of the ants' triangle lies within DBRS (respectively
DCTU). Thus, if one ant traverses the entire perimeter,
the centroid of the ants' triangle must lie inside the intersection
of these three triangles, the singleton { G }. The result
follows.
 10.

(b) First solution. Suppose the vertices of the
triangle are given by the planar vectors a, b and
c; the centroid of the triangle is at ^{1}/_{3}(a + b + c). Suppose that one ant is placed
at ta + (1  t)b for 0 £ t £ 1. Place
the other two ants at tb + (1  t)c and tc+ (1  t)a. The centroid of the ants' triangle is at

1 3

[(ta + (1  t)b) +(tb + (1  t)c) + (tc + (1  t)a) = 
1 3

(a + b + c) . 



(b) Second solution. If one ant is at a vertex, then we
can replace the remaining ants at the other vertices of the fixed
triangle. Suppose, wolog, the ant is at X in the side BC.


Let MN be the line joining the midpoints M and N of
AB and AC respectively; MN  BC. Let XG meet
MN at W. Since BG:BN ( = CG:CM) = 2:3,
it follows, by considering the similar triangles BGX and NGW,
that XG:XW = 2:3. Hence the midpoint of the segment joining
the other two ants' positions must be at W. Thus, the problem now
is to find points Y and Z on the perimeter of DABC
such that W is the midpoint of YZ. We use a continuity
argument.


Let UV be any segment containing W whose endpoints lie on
the perimeter of DABC. Let Y travel counterclockwise around
the perimeter from U to V, and let Z be a point on the perimeter
such that W lies on YZ. When Y is at U, YW:WZ = VW:WV,
while when Y is at V, YW:WZ = VW:WU. Hence YW:WZ varies
continuously from a certain ratio to its reciprocal, so there must
be a position for which YW = WZ.


(b) Third solution. [A. Panayotov] Suppose that the
triangle has vertices at (0, 0), (1, 0) and (u, v), so that
its centroid is at (^{1}/_{3}(1 + u), ^{v}/_{3}). Wolog,
let one ant be at (a, 0) where 0 £ a £ 1. Put the second
ant at (u, v). Then we will place the third ant at a point
(b, 0) on the xaxis. We require that ^{1}/_{3}(a + b + u) = ^{1}/_{3}(1 + u), so that b = 1  a. Clearly, 0 £ b £ 1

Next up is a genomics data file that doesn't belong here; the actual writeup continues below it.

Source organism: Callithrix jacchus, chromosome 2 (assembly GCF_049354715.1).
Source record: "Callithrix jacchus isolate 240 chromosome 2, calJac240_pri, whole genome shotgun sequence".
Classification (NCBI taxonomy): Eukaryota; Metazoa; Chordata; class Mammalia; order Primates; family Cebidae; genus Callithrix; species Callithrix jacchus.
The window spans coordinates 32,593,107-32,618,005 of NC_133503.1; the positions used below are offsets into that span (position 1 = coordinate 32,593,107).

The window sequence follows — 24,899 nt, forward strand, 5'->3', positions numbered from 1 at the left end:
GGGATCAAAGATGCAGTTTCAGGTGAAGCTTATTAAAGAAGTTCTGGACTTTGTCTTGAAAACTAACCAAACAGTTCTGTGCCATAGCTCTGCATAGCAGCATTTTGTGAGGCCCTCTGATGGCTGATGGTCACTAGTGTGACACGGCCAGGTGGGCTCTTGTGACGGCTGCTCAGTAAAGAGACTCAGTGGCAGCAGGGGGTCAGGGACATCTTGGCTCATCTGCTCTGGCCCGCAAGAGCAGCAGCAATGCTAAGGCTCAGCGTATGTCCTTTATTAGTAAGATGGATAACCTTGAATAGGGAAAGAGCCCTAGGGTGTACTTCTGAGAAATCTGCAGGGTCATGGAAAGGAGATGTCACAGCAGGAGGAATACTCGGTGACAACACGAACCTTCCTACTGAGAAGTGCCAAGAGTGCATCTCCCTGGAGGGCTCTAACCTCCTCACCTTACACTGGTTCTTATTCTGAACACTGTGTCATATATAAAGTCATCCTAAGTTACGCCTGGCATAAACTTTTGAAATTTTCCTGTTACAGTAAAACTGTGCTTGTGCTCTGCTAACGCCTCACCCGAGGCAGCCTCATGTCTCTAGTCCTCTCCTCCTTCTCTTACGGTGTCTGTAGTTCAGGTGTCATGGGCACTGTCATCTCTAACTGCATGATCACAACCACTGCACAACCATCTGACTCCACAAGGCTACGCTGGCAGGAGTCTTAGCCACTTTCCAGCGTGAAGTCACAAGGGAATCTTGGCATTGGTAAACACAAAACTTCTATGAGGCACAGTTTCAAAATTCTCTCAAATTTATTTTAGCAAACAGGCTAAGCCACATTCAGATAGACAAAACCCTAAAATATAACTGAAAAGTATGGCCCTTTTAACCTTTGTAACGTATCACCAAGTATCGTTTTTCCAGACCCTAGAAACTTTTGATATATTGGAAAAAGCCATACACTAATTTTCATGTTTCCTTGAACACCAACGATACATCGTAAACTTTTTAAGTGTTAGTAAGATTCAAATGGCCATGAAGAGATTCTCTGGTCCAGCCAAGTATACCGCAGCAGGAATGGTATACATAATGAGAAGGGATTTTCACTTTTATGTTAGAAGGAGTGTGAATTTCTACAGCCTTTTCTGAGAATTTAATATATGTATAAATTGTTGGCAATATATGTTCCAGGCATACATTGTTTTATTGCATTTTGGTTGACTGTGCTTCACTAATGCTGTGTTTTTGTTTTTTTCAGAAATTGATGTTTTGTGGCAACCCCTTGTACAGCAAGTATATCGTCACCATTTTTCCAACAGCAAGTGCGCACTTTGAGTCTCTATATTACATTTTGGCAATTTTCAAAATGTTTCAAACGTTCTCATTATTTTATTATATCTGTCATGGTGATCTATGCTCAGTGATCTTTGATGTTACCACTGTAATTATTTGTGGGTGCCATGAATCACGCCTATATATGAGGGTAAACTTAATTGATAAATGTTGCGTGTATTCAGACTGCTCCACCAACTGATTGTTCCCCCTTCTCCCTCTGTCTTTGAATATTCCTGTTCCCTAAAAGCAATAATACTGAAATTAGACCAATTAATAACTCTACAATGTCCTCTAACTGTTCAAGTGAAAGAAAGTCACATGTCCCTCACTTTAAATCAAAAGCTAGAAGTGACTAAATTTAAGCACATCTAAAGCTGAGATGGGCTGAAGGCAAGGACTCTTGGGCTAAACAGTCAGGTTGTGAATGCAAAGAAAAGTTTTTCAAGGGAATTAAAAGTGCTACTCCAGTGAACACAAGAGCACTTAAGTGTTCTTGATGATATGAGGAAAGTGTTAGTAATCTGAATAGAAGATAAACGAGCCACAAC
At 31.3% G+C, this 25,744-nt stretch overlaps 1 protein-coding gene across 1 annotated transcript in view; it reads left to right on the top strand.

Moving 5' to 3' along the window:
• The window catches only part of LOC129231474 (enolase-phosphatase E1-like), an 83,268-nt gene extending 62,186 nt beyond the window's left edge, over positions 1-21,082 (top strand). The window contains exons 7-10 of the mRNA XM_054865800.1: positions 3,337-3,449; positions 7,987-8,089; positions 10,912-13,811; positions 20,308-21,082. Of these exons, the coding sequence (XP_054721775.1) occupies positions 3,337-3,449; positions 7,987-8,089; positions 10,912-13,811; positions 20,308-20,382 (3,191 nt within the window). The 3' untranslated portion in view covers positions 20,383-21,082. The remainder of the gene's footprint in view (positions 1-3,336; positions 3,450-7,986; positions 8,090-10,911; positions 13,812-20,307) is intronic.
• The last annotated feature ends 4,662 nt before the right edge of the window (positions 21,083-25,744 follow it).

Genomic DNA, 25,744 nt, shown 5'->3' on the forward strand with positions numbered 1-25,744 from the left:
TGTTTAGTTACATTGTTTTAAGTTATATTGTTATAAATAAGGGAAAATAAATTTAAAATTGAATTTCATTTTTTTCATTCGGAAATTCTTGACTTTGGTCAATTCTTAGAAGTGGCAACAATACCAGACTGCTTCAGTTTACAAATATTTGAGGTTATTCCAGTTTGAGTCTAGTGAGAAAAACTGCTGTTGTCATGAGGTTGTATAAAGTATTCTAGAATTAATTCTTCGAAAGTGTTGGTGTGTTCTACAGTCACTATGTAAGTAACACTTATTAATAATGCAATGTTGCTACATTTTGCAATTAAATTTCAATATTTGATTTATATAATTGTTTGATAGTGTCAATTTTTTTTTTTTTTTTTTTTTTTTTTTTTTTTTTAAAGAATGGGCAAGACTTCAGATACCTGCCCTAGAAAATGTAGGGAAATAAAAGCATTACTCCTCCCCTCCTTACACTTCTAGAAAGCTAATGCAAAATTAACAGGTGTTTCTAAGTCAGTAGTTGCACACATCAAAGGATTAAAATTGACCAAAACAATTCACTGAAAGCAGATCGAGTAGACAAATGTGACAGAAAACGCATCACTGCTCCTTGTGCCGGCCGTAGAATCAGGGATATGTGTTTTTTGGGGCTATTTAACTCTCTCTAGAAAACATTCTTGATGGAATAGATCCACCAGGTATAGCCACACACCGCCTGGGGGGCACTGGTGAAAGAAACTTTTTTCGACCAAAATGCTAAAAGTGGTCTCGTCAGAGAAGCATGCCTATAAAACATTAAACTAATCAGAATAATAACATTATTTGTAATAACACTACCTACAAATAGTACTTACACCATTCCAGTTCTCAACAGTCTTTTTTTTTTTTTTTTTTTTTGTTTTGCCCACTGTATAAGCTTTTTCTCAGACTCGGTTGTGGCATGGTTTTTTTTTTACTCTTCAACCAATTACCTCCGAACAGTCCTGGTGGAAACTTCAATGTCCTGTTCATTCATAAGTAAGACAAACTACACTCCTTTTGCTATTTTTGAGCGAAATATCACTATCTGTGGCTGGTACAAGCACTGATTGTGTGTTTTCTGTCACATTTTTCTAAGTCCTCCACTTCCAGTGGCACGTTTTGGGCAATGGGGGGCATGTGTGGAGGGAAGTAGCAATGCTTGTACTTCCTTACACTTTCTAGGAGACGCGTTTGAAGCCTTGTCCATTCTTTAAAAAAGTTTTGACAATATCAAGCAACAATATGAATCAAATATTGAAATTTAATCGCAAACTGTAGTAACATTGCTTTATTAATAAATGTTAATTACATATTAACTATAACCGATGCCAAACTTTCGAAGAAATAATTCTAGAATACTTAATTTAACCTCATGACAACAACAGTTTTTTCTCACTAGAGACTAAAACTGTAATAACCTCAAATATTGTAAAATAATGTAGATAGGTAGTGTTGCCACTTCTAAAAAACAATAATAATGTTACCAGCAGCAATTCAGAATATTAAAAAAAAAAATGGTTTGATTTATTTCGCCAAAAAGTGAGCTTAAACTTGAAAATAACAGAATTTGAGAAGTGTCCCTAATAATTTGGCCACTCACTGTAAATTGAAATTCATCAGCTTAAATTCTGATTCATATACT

and the result follows.
11.
 11.

First solution. We first establish that we must
have AD = BC, AB = CD and AC = BD. This is obvious if
the triangular faces are equilateral. Suppose that DABC
is isosceles with AB = AC ¹ BC. If AB = AD, when BC = BD
and DBCD would fail to be congruent to DABC.
Hence AB = AC = BD = CD. Suppose DABC is scalene.
Since DABC º DABD, AD must be equal to one
of AB, AC or BC. Since DABD and DACD are
not isosceles, the first two possibilities are excluded and
so AD = BC. The other cases follow similarly.
Fold out the tetrahedron flat to the configuation of the diagram.


Wolog, we can assign coordinates
A ~ (a, b, 0) B ~ (1, 0, 0) C ~ (1, 0, 0) 

D_{1} ~ (a, b, 0) D_{2} ~ (a + 2, b, 0) (a  2, b, 0) 

with a, b positive. Since the D
_{i} swing up to D
about the hinges BC, CA, AB, D must lie vertically
above a point E in the (x, y)plane for which
D
_{1} E
^BC, D
_{2} E
^AC, D
_{3}E
^AB. This point
E is given by
E ~ 
æ ç
è

a , 
2a^{2} + b^{2}  2 b

, 0 
ö ÷
ø



so that, for some value of t,
D ~ 
æ ç
è

a , 
2a^{2} + b^{2}  2 b

, t 
ö ÷
ø

. 

Using the fact that
AD
 = 2 and
CD
 =
CD
_{1} , we find that
bt^{2} = 4(1  a^{2})(b^{2} + a^{2}  1) = 4(b^{2} + 2a^{2}  1  a^{2}b^{2}  a^{4}) . 

We check that the quantity on the right is indeed positive. Note that
each angle of
DABC is acute. For if
ÐA
³ 90
^{°},
then
ÐD
_{3} AB +
ÐD
_{2} AC
£ 90
^{°} and D
_{3}A and
D
_{2}A could not fold up to coincide in a point above the plane.
Since
ÐB < 90
^{°} and
ÐC < 90
^{°},
A lies outside the circle diameter BC. Hence a
^{2} < 1 and
a
^{2} + b
^{2} > 1.


Now BC = 2(1, 0, 0),
AD = 2 
æ ç
è

a, 
a^{2}  1 b

, 
 _____________ Ö(1a^{2})(b^{2}+a^{2}1) 
b


ö ÷
ø

, 

and
AD
 =
BC
 = 2.
Hence
cosa = 
BC·AD BC AD 

= a . 

Also sin(B+C) = sinA, so, by the Law of Sines,


= 
æ ç
è


sinB sinA


ö ÷
ø

cosC 
æ ç
è


sinC sinA


ö ÷
ø

cosB 
 
= 
AC  2

cosC  
AB  2

cosB 
 
= 
(1  a)  (a + 1) 2

= a = cosa . 

 

[Note that
AC
cosC is the length of the
projection of AC onto AB, namely 1  a.]